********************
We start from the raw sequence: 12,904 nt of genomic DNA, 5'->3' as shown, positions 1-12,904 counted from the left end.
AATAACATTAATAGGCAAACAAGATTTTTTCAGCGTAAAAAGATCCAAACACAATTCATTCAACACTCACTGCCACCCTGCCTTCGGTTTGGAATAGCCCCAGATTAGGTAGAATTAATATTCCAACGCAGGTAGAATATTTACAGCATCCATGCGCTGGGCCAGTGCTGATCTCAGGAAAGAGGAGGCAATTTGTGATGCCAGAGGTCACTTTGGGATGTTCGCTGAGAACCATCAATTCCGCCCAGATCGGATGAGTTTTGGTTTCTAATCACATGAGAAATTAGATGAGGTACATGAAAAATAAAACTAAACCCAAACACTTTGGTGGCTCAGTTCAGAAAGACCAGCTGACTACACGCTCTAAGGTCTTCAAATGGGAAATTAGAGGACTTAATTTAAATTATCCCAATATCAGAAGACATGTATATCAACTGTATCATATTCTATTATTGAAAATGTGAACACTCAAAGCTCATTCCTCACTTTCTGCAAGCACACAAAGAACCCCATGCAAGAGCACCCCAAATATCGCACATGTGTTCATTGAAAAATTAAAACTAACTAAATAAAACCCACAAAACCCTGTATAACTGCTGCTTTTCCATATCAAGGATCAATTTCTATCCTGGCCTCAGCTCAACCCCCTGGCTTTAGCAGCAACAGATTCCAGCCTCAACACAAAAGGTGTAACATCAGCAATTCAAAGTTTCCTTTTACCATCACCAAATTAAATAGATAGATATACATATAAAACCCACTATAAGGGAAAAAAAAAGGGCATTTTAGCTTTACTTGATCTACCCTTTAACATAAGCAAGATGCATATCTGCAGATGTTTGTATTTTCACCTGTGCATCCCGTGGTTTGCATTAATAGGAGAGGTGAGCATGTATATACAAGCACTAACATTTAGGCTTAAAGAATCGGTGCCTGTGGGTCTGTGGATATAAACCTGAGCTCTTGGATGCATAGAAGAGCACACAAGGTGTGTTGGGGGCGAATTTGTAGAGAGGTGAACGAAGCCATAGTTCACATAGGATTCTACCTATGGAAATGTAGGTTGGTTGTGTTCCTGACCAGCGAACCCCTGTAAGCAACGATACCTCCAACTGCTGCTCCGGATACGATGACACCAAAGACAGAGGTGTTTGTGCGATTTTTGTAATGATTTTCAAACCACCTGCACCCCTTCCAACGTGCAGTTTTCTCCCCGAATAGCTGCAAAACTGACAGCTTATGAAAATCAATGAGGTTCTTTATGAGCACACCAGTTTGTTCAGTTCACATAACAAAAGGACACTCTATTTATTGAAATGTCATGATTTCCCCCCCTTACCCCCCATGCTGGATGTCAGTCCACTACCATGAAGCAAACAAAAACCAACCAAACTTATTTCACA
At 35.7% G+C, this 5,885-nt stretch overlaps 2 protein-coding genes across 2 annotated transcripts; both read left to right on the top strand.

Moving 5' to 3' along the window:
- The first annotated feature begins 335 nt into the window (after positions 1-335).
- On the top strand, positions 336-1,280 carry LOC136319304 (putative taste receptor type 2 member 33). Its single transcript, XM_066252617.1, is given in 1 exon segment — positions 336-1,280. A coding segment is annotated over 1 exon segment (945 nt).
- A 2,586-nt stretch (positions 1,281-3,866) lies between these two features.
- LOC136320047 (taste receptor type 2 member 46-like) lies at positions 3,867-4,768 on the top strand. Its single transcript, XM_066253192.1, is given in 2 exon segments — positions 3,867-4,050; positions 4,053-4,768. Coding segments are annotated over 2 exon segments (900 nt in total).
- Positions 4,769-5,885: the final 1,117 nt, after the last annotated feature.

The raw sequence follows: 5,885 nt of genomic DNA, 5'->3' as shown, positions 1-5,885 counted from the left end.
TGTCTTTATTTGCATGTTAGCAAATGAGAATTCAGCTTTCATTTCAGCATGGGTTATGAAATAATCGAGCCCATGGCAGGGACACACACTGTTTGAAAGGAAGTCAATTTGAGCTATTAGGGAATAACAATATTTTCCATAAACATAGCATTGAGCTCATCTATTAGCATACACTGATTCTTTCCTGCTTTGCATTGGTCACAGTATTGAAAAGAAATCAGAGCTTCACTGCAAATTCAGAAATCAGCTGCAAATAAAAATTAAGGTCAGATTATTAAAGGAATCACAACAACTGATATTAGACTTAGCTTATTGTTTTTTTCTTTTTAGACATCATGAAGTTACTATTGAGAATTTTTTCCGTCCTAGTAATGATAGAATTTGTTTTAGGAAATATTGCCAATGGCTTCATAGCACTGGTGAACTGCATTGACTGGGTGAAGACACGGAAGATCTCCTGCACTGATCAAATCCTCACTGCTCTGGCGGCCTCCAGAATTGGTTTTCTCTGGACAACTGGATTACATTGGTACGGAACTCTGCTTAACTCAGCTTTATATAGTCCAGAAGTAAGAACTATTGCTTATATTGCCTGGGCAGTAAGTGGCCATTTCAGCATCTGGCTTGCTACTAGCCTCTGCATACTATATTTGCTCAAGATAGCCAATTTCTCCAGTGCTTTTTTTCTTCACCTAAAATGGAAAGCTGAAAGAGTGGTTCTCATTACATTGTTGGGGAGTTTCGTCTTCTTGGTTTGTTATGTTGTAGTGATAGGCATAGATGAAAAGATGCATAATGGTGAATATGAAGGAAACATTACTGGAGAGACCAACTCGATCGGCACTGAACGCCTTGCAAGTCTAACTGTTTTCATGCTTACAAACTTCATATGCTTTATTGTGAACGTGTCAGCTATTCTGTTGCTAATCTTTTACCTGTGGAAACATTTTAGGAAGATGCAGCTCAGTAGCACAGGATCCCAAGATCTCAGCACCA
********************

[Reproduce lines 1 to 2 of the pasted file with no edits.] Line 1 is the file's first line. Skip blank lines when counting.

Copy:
We start from the raw sequence: 12,904 nt of genomic DNA, 5'->3' as shown, positions 1-12,904 counted from the left end.
AATAACATTAATAGGCAAACAAGATTTTTTCAGCGTAAAAAGATCCAAACACAATTCATTCAACACTCACTGCCACCCTGCCTTCGGTTTGGAATAGCCCCAGATTAGGTAGAATTAATATTCCAACGCAGGTAGAATATTTACAGCATCCATGCGCTGGGCCAGTGCTGATCTCAGGAAAGAGGAGGCAATTTGTGATGCCAGAGGTCACTTTGGGATGTTCGCTGAGAACCATCAATTCCGCCCAGATCGGATGAGTTTTGGTTTCTAATCACATGAGAAATTAGATGAGGTACATGAAAAATAAAACTAAACCCAAACACTTTGGTGGCTCAGTTCAGAAAGACCAGCTGACTACACGCTCTAAGGTCTTCAAATGGGAAATTAGAGGACTTAATTTAAATTATCCCAATATCAGAAGACATGTATATCAACTGTATCATATTCTATTATTGAAAATGTGAACACTCAAAGCTCATTCCTCACTTTCTGCAAGCACACAAAGAACCCCATGCAAGAGCACCCCAAATATCGCACATGTGTTCATTGAAAAATTAAAACTAACTAAATAAAACCCACAAAACCCTGTATAACTGCTGCTTTTCCATATCAAGGATCAATTTCTATCCTGGCCTCAGCTCAACCCCCTGGCTTTAGCAGCAACAGATTCCAGCCTCAACACAAAAGGTGTAACATCAGCAATTCAAAGTTTCCTTTTACCATCACCAAATTAAATAGATAGATATACATATAAAACCCACTATAAGGGAAAAAAAAAGGGCATTTTAGCTTTACTTGATCTACCCTTTAACATAAGCAAGATGCATATCTGCAGATGTTTGTATTTTCACCTGTGCATCCCGTGGTTTGCATTAATAGGAGAGGTGAGCATGTATATACAAGCACTAACATTTAGGCTTAAAGAATCGGTGCCTGTGGGTCTGTGGATATAAACCTGAGCTCTTGGATGCATAGAAGAGCACACAAGGTGTGTTGGGGGCGAATTTGTAGAGAGGTGAACGAAGCCATAGTTCACATAGGATTCTACCTATGGAAATGTAGGTTGGTTGTGTTCCTGACCAGCGAACCCCTGTAAGCAACGATACCTCCAACTGCTGCTCCGGATACGATGACACCAAAGACAGAGGTGTTTGTGCGATTTTTGTAATGATTTTCAAACCACCTGCACCCCTTCCAACGTGCAGTTTTCTCCCCGAATAGCTGCAAAACTGACAGCTTATGAAAATCAATGAGGTTCTTTATGAGCACACCAGTTTGTTCAGTTCACATAACAAAAGGACACTCTATTTATTGAAATGTCATGATTTCCCCCCCTTACCCCCCATGCTGGATGTCAGTCCACTACCATGAAGCAAACAAAAACCAACCAAACTTATTTCACA